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Topics: PCB Layout Rules and Experiences on Power Supply
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Ray Ridley
09-26-2013 07:36 AM

PCB Layout Rules and Experiences

Those of you new to power design probably haven't learned yet how crucial PCB layout is in our field. The power stage gets laid out the old-fashioned way, manually, and the reasons are discussed in the articles below.

If the experienced engineers want to add some more rules, feel free to share them here.
Or, if you have some classic real world experiences to share, that would be good too.

I have 9 basic rules I use for layout, and you can find these in article [43] and [44] in our design center. http://www.ridleyengineering.com/design-center.html [43-44] Power Supply Development Diary Parts X and XI

If you have a layout engineer not familiar with power (or even if he is) these rules can be useful to share with them.
09-26-2013 09:57 AM
Top #2
Amitabha Mallik
09-26-2013 09:57 AM
Dear Sir,

I want to add few more comments here from my experience and understanding,

1) using a powerful CAD tools like DX-Designer expedition tool , we can define different voltage level of nets in the constrains editor which automatically take care of creepage and clearance.
2) To reduce switching noise sense resistor’s Ground should be connected to DC’s ground directly.
3)High-voltage traces related to the drain of MOSFET and RCD snubber should be kept far way from control circuits to prevent unnecessary interference.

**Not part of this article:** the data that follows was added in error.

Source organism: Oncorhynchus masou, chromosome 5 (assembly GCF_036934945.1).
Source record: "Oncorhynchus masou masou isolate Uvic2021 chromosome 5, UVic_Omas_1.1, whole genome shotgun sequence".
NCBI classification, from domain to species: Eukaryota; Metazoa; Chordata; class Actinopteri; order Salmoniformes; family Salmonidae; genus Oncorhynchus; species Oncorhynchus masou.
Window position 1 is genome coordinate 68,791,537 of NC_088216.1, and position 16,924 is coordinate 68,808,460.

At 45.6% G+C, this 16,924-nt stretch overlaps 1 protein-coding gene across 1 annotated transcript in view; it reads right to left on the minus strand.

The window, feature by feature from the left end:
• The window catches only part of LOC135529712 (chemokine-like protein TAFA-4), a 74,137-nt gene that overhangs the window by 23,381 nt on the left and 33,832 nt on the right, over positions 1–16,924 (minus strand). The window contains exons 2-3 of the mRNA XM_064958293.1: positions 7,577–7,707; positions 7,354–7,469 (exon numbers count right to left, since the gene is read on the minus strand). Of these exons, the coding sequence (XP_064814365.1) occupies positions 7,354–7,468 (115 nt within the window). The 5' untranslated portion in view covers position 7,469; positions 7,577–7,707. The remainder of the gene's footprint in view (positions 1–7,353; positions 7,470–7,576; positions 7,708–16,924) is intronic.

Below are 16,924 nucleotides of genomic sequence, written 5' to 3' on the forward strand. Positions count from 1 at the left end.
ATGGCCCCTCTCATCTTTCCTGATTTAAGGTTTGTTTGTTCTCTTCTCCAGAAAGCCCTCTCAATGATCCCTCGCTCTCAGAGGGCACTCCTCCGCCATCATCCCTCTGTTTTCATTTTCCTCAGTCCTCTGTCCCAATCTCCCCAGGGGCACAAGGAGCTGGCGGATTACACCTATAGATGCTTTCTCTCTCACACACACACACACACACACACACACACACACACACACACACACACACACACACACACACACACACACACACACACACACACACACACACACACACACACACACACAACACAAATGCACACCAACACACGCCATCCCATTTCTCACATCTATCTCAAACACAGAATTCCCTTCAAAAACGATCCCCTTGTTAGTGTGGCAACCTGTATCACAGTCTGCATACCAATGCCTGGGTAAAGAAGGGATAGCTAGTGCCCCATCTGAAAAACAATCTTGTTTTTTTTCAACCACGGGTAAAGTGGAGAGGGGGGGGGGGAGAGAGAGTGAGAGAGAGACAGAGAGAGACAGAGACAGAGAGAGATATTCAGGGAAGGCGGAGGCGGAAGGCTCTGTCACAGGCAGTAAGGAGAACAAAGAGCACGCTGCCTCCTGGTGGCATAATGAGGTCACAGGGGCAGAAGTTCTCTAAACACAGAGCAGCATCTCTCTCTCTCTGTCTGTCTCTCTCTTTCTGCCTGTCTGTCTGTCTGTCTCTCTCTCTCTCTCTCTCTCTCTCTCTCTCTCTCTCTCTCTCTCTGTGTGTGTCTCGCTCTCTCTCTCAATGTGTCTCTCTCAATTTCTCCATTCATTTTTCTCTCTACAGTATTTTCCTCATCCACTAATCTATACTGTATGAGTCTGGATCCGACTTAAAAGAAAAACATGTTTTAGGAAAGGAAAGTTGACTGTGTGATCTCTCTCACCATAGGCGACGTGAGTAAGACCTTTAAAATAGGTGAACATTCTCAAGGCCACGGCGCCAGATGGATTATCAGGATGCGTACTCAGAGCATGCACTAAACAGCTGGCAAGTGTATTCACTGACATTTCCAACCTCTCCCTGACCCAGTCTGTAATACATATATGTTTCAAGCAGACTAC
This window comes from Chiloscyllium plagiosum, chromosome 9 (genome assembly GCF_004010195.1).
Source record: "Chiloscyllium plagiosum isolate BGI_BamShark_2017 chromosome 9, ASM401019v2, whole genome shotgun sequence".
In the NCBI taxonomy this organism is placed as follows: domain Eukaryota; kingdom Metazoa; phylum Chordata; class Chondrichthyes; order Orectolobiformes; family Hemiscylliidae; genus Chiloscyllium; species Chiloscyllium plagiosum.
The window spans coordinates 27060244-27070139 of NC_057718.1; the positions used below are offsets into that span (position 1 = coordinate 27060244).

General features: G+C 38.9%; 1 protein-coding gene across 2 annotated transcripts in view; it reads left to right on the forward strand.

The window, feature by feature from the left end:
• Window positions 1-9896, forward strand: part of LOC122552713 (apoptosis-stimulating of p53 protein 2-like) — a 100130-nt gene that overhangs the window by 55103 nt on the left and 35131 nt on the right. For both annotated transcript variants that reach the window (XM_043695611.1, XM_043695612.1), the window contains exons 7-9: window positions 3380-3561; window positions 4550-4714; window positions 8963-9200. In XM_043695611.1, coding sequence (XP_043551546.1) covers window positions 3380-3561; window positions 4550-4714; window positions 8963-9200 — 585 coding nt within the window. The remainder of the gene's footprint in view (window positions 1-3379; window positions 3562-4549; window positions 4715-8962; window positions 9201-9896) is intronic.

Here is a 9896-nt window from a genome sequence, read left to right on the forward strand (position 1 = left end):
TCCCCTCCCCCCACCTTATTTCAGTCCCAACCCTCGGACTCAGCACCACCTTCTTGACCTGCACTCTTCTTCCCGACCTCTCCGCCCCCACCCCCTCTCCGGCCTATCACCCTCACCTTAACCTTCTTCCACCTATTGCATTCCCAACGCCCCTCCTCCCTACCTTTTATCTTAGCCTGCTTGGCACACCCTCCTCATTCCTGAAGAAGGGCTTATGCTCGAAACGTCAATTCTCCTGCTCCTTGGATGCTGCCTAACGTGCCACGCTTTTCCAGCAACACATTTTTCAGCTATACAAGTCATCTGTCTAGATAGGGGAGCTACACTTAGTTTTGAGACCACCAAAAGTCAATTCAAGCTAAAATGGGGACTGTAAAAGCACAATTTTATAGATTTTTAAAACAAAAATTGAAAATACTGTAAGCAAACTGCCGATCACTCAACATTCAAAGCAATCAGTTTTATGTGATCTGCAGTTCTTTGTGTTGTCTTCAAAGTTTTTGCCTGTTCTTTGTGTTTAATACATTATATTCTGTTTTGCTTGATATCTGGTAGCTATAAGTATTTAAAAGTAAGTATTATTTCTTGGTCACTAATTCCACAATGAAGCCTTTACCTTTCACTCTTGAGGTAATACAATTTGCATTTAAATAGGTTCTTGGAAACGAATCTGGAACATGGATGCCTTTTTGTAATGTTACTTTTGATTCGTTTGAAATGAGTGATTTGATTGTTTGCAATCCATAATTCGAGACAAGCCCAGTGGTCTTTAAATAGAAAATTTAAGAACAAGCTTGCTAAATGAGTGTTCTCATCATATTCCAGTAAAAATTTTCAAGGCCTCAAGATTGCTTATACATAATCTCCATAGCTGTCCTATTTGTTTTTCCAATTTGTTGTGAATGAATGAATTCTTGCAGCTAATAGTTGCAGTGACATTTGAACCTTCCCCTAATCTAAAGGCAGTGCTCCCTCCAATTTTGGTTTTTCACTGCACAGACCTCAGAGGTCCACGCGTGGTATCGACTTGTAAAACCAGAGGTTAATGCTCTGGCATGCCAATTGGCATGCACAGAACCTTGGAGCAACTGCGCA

4) If a heat sink is used for the MOSFET, connect this heat sink to ground.
4)The area enclosed by the transformer aux winding, Diode and Capaciotor, should also be kept short path.
5) Need to place all decoupling capacitor and resistor near to the controller for good decoupling and to reduce the switching noise.
6)ESD energy is delivered from secondary to primary though the transformer stray capacitor, so the controller circuit should not be placed on the discharge path.
7) Finally an appropriate isolation strategy must be defined and rigidly applied throughout the design. Creepage and Clearance spacings must separate all hazardous voltages from user accessible points. There should be a very clear channel between primary and secondary circuits.

Pls correct me If I am wrong anywhere....
09-26-2013 12:04 PM
Top #3
John Rice
09-26-2013 12:04 PM
I have 4 rules when routing a SMPS PCB:

-Consider the path that current flows and minimize the loop area in high di/dt circuits.
-Be mindful of high dv/dt nodes and current injection into high z circuits and ground.
-Be aware of component and board parasitics.
-Remember that "ground" is a relative term impacted by current flow.
09-26-2013 02:22 PM
Top #4
Hemanth SP
09-26-2013 02:22 PM
Thanks for the rules.
Now I have something to ask.
Let me explain the scenery first. I am working on a digital control power supply. Almost everything looks OK. The power grounds and signal grounds are isolated with galvanic isolation, Except one voltage measurement which was done through a diff. attenuator of 600k resistance on each +ve and -ve rail to the input of diff. amp. The power ground and
The resistance between the power circuit (pgnd) and control circuit (gnd) measures to be of min. 300k ohm.

Q1. Is that OK??

Now, let me take your opinion too regarding the control section grounds.
All the power and analog signal layouts apart, I would like to have some comments on isolating the grounds in digitally controlled power supplies (viz., AGND for ADCs/ref., digital GND for VDD of MCU, op-amp gnd and digital input/ouput circuit grounds).